Robust Weak Chimeras in Oscillator Networks with Delayed Linear
and Quadratic Interactions

Chimera states are complex spatio-temporal patterns in which domains of synchronous and asynchronous dynamics coexist in coupled systems of oscillators. In this paper, the authors show the production of robust chimeras in networks of two populations of two oscillators. They obtain this with a weak coupling function with two sinusoidal terms: a linear and quadratic time-delayed interactions.

They test the approach numerically with the Brusselator model and experimentally with an electrochemical  oscillatory reaction. The results show how complex collective dynamics in phase models translate into limit cycle oscillator networks in real biological processes.

Maximal aggregation of polynomial dynamical systems
The paper give an algorithm for the reduction of ordinary differential equations up to an equivalence relation over it’s variables. The algorithm preserves structure and variables of interest. Applications of this algorithm are presented in the context of regulatory networks, evolutionary game theory and molecular biology.

Post CMOS Computing Beyond Si: DNA Computing as Future Alternative. (
This paper is a brief review of the DNA computing field in which the different algorithmic operations that can be performed with DNA are described. The original approaches in the field (the Adelman-Lipton model and the stickers model) are also described in detail. This work also offers a very brief summary of the kind of problems that have been tackled, as well as their problems in implementing arithmetic operations. Worthy as a basis for introducing students to the field

Constructor Theory of Thermodynamics
Oxford-based researchers are endeavouring to re-frame fundamental ideas of physics in terms of whether it is theoretically possible to build devices (or "constructors") that can be guaranteed to achieve a certain "task". This paper seeks to do this for the laws of thermodynamics. In particular, much of the effort is spent trying to develop a rigorous and  general definition of work and heat.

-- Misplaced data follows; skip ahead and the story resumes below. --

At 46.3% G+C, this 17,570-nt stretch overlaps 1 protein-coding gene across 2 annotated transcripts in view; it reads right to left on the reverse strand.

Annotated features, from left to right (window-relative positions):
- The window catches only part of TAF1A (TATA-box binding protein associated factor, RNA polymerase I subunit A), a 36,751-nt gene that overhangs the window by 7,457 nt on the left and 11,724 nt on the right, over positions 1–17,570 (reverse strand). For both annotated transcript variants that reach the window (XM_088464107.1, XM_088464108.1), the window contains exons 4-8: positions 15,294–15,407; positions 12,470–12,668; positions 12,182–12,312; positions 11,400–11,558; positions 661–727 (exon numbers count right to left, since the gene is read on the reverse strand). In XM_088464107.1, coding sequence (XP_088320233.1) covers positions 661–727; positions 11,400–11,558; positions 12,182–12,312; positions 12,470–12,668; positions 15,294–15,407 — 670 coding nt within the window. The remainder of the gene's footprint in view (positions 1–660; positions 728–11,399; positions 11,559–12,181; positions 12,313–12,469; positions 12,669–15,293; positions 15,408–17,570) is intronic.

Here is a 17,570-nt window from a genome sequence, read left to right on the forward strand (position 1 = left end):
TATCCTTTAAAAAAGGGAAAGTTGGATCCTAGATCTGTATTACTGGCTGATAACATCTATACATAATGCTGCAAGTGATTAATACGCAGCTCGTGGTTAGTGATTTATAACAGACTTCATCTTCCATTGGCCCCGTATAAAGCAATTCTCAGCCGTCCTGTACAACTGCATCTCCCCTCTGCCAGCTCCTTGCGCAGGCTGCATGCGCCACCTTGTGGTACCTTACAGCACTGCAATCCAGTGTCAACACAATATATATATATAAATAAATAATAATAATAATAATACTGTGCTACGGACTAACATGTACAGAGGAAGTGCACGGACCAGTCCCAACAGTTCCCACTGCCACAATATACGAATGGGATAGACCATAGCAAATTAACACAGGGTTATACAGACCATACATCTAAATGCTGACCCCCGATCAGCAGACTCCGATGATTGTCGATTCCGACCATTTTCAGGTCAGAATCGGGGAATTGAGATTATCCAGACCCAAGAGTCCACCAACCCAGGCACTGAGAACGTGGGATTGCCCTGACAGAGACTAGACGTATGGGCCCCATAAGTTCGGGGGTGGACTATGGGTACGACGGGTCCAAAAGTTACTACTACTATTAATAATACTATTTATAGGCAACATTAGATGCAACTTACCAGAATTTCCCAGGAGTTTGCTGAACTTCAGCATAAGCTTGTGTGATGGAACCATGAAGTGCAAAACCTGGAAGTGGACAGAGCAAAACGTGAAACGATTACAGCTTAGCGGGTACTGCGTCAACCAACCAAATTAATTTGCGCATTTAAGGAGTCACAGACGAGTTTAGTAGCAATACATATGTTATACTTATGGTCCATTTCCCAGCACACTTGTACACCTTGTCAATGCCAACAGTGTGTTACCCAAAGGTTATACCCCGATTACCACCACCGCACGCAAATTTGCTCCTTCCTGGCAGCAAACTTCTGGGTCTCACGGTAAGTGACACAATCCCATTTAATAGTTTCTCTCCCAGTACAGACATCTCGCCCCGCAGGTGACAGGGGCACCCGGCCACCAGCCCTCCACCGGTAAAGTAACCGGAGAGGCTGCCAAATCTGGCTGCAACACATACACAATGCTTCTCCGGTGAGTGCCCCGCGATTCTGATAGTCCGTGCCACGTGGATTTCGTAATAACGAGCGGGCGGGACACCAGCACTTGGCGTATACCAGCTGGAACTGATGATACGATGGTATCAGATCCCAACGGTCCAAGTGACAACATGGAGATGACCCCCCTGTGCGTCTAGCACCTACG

Sufficient physical conditions for self-replication
The authors introduce a simple model that can exhibit auto-catalytic cycles that eventually lead to exponential growth of finite-size clusters from a pool of monomers (for this it is crucial that the maximum cluster size is capped). They observe that this exponential growth is favoured when autocatalytic cycles involve reactions that are highly specific - ie., components involved in the cycle overwhelmingly undergo reactions in the cycle, rather than competing alternative reactions.

A tensegrity driven DNA nanopore.
This paper describes the design of a DNA nanopore the mimics the function of those at biological membrane.  It consists in 6 B-DNA helixes forming the main structure of the pore, which is modified with hydrophobic domains that allow its insertion in lipid bilayers and block the pore lumen when closed.  The opening mechanism of the pore involves a ssDNA sequence on the top of the pore that in presence of its complementary strand forms a stiff double helix that with its tension forces changes in the structure of the pore and consequently its opening.

Conservation Laws shape Dissipation
In this paper the authors describe a general formulation of stochastic thermodynamics with multiple reservoirs. They show how conserved quantities cause the forces from the reservoirs to be absorbed into the potentials of the states of the system in the local detailed balance equation. They also show how to separate the entropy production into a part that depends on how the potentials are changed over time, a part that depends on the difference between the potential of the initial and final state and a part that depends on the fundamental forces.

Iterated function systems for DNA replication
Here, Gaspard generalises his previous solutions for solving the mechanics of the creation of polymer copies by no longer allowing the simplification that all matches can be considered "correct" or "incorrect". Instead, for DNA, he considers the dynamics of all 16 possible base pair combinations. This extra heterogeneity leads to imbalances in concentration between nucleotides at different points in the chain.  This, in turn, leads to regions of "anomalous drift" where the growth of the polymer is sub linear.